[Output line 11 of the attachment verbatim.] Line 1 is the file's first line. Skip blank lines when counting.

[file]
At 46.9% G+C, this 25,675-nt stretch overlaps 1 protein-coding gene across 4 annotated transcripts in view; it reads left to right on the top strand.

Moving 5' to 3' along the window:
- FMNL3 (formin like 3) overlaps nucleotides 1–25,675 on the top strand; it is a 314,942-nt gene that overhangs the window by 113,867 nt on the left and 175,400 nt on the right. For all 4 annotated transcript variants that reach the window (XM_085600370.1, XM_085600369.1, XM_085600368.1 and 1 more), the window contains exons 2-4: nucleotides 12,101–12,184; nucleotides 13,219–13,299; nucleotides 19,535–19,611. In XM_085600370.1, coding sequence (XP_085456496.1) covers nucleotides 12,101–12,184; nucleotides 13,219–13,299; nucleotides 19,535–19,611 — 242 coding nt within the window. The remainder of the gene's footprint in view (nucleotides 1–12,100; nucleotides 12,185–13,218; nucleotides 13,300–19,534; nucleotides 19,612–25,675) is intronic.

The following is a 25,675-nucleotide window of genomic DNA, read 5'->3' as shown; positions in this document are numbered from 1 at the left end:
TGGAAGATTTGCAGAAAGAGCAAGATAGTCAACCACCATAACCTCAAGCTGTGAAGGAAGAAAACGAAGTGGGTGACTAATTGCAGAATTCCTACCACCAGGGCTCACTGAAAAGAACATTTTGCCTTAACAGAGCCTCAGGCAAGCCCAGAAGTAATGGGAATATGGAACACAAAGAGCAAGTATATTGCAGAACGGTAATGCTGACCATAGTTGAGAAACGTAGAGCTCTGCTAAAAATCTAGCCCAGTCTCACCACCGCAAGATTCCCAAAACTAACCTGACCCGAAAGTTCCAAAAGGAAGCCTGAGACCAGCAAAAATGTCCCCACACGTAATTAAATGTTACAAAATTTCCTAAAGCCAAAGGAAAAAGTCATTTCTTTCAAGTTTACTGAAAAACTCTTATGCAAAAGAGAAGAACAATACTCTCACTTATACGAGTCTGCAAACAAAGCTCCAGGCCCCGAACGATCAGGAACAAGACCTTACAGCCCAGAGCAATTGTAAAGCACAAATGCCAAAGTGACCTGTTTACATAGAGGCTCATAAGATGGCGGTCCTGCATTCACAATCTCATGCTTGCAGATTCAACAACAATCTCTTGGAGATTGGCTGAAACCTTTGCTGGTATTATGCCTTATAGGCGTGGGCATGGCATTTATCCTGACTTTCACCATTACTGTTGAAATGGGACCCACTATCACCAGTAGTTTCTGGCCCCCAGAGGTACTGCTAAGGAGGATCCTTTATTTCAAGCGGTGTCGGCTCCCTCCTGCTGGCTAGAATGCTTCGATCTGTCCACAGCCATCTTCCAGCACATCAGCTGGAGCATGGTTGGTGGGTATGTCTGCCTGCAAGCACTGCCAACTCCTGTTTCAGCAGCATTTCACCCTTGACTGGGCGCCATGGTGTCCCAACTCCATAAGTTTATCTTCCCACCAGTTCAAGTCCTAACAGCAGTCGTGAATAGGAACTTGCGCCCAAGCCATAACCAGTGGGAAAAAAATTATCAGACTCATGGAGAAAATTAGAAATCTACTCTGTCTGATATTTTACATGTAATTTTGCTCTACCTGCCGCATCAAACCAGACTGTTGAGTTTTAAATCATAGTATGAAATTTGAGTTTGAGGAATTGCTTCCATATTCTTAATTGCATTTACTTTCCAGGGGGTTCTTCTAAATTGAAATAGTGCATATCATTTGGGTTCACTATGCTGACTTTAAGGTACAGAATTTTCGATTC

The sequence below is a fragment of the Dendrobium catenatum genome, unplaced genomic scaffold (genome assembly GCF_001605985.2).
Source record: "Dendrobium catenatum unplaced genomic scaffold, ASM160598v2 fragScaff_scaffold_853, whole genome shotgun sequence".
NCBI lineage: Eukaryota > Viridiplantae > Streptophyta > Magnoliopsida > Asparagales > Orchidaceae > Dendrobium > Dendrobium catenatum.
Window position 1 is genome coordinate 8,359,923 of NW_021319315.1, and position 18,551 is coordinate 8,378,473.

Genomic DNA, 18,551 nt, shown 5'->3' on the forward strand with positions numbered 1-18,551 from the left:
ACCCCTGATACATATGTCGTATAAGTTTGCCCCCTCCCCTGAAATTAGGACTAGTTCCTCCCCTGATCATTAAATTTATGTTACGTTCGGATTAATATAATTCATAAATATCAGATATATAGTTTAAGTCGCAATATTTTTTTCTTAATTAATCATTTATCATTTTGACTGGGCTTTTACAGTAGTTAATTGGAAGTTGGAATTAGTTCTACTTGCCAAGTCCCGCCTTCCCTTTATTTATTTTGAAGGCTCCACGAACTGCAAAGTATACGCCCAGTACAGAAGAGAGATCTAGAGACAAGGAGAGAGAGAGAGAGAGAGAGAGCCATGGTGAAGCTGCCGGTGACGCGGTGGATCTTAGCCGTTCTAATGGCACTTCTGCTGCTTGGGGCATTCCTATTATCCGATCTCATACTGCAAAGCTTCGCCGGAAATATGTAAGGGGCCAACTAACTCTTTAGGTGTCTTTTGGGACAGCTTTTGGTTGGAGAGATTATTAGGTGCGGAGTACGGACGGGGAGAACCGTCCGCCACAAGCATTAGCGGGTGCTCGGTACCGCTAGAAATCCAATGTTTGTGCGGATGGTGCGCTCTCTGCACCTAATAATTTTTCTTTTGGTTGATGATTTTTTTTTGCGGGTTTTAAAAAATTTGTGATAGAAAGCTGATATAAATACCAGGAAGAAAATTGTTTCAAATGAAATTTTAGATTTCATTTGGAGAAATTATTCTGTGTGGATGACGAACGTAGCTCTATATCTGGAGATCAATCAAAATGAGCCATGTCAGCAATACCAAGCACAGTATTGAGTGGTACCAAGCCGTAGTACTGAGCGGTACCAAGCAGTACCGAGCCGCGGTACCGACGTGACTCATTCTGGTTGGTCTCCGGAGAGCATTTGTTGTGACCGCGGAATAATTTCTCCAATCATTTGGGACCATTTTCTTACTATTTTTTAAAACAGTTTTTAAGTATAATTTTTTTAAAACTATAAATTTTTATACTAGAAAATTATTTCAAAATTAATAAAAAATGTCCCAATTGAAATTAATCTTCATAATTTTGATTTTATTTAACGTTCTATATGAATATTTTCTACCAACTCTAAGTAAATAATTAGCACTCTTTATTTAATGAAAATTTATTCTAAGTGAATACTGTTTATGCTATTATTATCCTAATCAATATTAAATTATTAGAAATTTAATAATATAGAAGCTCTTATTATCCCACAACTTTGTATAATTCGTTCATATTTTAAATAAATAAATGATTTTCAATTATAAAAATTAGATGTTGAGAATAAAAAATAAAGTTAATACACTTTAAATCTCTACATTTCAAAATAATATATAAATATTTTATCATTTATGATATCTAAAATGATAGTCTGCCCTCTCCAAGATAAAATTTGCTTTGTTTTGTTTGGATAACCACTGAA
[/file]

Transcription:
ACCCCTGATACATATGTCGTATAAGTTTGCCCCCTCCCCTGAAATTAGGACTAGTTCCTCCCCTGATCATTAAATTTATGTTACGTTCGGATTAATATAATTCATAAATATCAGATATATAGTTTAAGTCGCAATATTTTTTTCTTAATTAATCATTTATCATTTTGACTGGGCTTTTACAGTAGTTAATTGGAAGTTGGAATTAGTTCTACTTGCCAAGTCCCGCCTTCCCTTTATTTATTTTGAAGGCTCCACGAACTGCAAAGTATACGCCCAGTACAGAAGAGAGATCTAGAGACAAGGAGAGAGAGAGAGAGAGAGAGAGCCATGGTGAAGCTGCCGGTGACGCGGTGGATCTTAGCCGTTCTAATGGCACTTCTGCTGCTTGGGGCATTCCTATTATCCGATCTCATACTGCAAAGCTTCGCCGGAAATATGTAAGGGGCCAACTAACTCTTTAGGTGTCTTTTGGGACAGCTTTTGGTTGGAGAGATTATTAGGTGCGGAGTACGGACGGGGAGAACCGTCCGCCACAAGCATTAGCGGGTGCTCGGTACCGCTAGAAATCCAATGTTTGTGCGGATGGTGCGCTCTCTGCACCTAATAATTTTTCTTTTGGTTGATGATTTTTTTTTGCGGGTTTTAAAAAATTTGTGATAGAAAGCTGATATAAATACCAGGAAGAAAATTGTTTCAAATGAAATTTTAGATTTCATTTGGAGAAATTATTCTGTGTGGATGACGAACGTAGCTCTATATCTGGAGATCAATCAAAATGAGCCATGTCAGCAATACCAAGCACAGTATTGAGTGGTACCAAGCCGTAGTACTGAGCGGTACCAAGCAGTACCGAGCCGCGGTACCGACGTGACTCATTCTGGTTGGTCTCCGGAGAGCATTTGTTGTGACCGCGGAATAATTTCTCCAATCATTTGGGACCATTTTCTTACTATTTTTTAAAACAGTTTTTAAGTATAATTTTTTTAAAACTATAAATTTTTATACTAGAAAATTATTTCAAAATTAATAAAAAATGTCCCAATTGAAATTAATCTTCATAATTTTGATTTTATTTAACGTTCTATATGAATATTTTCTACCAACTCTAAGTAAATAATTAGCACTCTTTATTTAATGAAAATTTATTCTAAGTGAATACTGTTTATGCTATTATTATCCTAATCAATATTAAATTATTAGAAATTTAATAATATAGAAGCTCTTATTATCCCACAACTTTGTATAATTCGTTCATATTTTAAATAAATAAATGATTTTCAATTATAAAAATTAGATGTTGAGAATAAAAAATAAAGTTAATACACTTTAAATCTCTACATTTCAAAATAATATATAAATATTTTATCATTTATGATATCTAAAATGATAGTCTGCCCTCTCCAAGATAAAATTTGCTTTGTTTTGTTTGGATAACCACTGAA